The Curse of the Good Girl: Raising Authentic Girls with Courage and Confidence Amazon says, “Rachel Simmons argues that in idealizing the ‘good girl’ – unerringly nice, polite, modest, and selfless-we teach girls to embrace a version of selfhood that curtails their power and potential.”
About Jennifer Abrams
Jennifer Abrams considers herself a "voice coach," helping others learn how to best use their voices – be it collaborating on a team, presenting in front of an audience, coaching a colleague and supervising an employee. Jennifer holds a Master's degree in Education from Stanford University and a Bachelor's degree in English from Tufts University. She lives in Palo Alto, California. Jennifer's publications include Having Hard Conversations, The Multigenerational Workplace: Communicating, Collaborating & Creating Community and Hard Conversations Unpacked – the Whos, the Whens and the What Ifs. She has also created a Corwin Press e-course by the same name.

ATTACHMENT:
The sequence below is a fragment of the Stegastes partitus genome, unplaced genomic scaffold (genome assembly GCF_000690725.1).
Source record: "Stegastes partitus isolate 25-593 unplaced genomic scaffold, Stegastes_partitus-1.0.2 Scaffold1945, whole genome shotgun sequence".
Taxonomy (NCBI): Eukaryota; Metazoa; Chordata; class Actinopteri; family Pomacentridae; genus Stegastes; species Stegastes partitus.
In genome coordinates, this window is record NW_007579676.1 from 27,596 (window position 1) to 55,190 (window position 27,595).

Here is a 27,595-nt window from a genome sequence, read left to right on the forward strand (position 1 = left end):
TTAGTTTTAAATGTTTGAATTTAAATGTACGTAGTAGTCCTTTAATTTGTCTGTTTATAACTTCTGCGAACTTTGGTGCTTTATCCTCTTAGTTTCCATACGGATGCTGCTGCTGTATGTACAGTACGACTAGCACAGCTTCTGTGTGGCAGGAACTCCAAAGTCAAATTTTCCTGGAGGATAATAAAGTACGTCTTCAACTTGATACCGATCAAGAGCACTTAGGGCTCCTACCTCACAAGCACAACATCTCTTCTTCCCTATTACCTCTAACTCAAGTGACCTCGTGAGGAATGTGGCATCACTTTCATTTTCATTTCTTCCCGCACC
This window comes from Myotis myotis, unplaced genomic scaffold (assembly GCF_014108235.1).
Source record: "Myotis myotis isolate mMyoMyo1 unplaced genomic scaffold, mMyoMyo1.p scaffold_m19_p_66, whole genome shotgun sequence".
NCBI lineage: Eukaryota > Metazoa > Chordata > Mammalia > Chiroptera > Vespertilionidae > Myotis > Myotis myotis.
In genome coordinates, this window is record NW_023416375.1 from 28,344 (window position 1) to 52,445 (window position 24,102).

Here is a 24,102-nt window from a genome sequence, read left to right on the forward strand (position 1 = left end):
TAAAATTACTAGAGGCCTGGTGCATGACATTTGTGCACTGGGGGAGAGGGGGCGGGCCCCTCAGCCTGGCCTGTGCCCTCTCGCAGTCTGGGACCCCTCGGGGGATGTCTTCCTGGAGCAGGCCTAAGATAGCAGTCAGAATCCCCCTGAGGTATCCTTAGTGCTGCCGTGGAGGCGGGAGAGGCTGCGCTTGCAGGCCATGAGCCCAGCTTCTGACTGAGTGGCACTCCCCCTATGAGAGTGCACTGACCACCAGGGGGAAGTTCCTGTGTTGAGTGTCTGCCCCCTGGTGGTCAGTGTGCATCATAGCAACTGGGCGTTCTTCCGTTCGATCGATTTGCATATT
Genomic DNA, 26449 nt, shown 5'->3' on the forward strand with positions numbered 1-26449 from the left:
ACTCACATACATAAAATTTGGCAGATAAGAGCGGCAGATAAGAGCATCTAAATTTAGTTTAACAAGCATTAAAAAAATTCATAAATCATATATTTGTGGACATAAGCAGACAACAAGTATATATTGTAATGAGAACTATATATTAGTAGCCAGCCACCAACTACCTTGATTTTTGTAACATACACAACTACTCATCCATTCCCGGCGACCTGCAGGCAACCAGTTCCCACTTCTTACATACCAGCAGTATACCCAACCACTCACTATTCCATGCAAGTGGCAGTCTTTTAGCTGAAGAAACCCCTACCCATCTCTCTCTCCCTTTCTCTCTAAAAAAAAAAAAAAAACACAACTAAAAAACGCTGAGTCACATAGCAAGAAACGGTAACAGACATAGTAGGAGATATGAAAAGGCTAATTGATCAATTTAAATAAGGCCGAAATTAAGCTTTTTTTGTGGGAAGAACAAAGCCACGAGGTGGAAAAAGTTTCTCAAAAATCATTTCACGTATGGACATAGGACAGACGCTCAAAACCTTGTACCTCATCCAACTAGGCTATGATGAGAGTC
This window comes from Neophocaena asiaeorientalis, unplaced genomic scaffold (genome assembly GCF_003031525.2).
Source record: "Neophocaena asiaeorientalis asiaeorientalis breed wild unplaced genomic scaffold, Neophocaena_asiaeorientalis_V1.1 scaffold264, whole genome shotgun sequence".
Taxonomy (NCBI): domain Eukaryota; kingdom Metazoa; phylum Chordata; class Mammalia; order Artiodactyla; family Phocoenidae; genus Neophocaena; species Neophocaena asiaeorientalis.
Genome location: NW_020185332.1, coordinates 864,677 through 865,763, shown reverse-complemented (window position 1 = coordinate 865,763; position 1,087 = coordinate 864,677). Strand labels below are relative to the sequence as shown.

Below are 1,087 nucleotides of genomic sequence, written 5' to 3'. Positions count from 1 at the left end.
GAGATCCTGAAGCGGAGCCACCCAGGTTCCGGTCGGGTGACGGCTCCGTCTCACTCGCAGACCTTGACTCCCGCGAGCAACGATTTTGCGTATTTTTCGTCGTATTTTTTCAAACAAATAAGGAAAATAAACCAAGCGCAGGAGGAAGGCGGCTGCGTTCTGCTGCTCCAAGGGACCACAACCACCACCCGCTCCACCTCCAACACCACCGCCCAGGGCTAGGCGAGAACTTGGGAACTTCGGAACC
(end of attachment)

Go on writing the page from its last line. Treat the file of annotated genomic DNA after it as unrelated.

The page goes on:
Work with Jennifer
Praise for Jennifer
“Our school’s work with Jennifer Abrams has sown the seeds of stronger communication skills among the adults in the building. This has only served to strengthen the integrity of communication between staff and students as well. We’ve added her language to our expectations: honest, humane, and growth-producing conversations occur regularly.”